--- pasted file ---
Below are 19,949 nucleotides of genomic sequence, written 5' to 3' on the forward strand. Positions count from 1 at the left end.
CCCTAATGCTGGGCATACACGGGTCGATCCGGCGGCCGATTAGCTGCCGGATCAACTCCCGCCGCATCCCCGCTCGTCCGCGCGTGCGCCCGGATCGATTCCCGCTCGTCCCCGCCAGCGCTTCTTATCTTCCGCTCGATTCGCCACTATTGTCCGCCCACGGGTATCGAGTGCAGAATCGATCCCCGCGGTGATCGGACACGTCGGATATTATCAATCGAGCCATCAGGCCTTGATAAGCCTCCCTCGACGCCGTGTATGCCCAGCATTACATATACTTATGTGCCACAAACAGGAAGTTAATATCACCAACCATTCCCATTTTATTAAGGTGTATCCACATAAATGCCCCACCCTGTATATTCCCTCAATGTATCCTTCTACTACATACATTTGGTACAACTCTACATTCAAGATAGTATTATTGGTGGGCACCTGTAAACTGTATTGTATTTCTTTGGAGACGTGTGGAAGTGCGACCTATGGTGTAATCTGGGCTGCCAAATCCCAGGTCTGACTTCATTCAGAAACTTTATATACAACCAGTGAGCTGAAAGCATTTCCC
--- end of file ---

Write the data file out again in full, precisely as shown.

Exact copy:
Below are 19,949 nucleotides of genomic sequence, written 5' to 3' on the forward strand. Positions count from 1 at the left end.
CCCTAATGCTGGGCATACACGGGTCGATCCGGCGGCCGATTAGCTGCCGGATCAACTCCCGCCGCATCCCCGCTCGTCCGCGCGTGCGCCCGGATCGATTCCCGCTCGTCCCCGCCAGCGCTTCTTATCTTCCGCTCGATTCGCCACTATTGTCCGCCCACGGGTATCGAGTGCAGAATCGATCCCCGCGGTGATCGGACACGTCGGATATTATCAATCGAGCCATCAGGCCTTGATAAGCCTCCCTCGACGCCGTGTATGCCCAGCATTACATATACTTATGTGCCACAAACAGGAAGTTAATATCACCAACCATTCCCATTTTATTAAGGTGTATCCACATAAATGCCCCACCCTGTATATTCCCTCAATGTATCCTTCTACTACATACATTTGGTACAACTCTACATTCAAGATAGTATTATTGGTGGGCACCTGTAAACTGTATTGTATTTCTTTGGAGACGTGTGGAAGTGCGACCTATGGTGTAATCTGGGCTGCCAAATCCCAGGTCTGACTTCATTCAGAAACTTTATATACAACCAGTGAGCTGAAAGCATTTCCC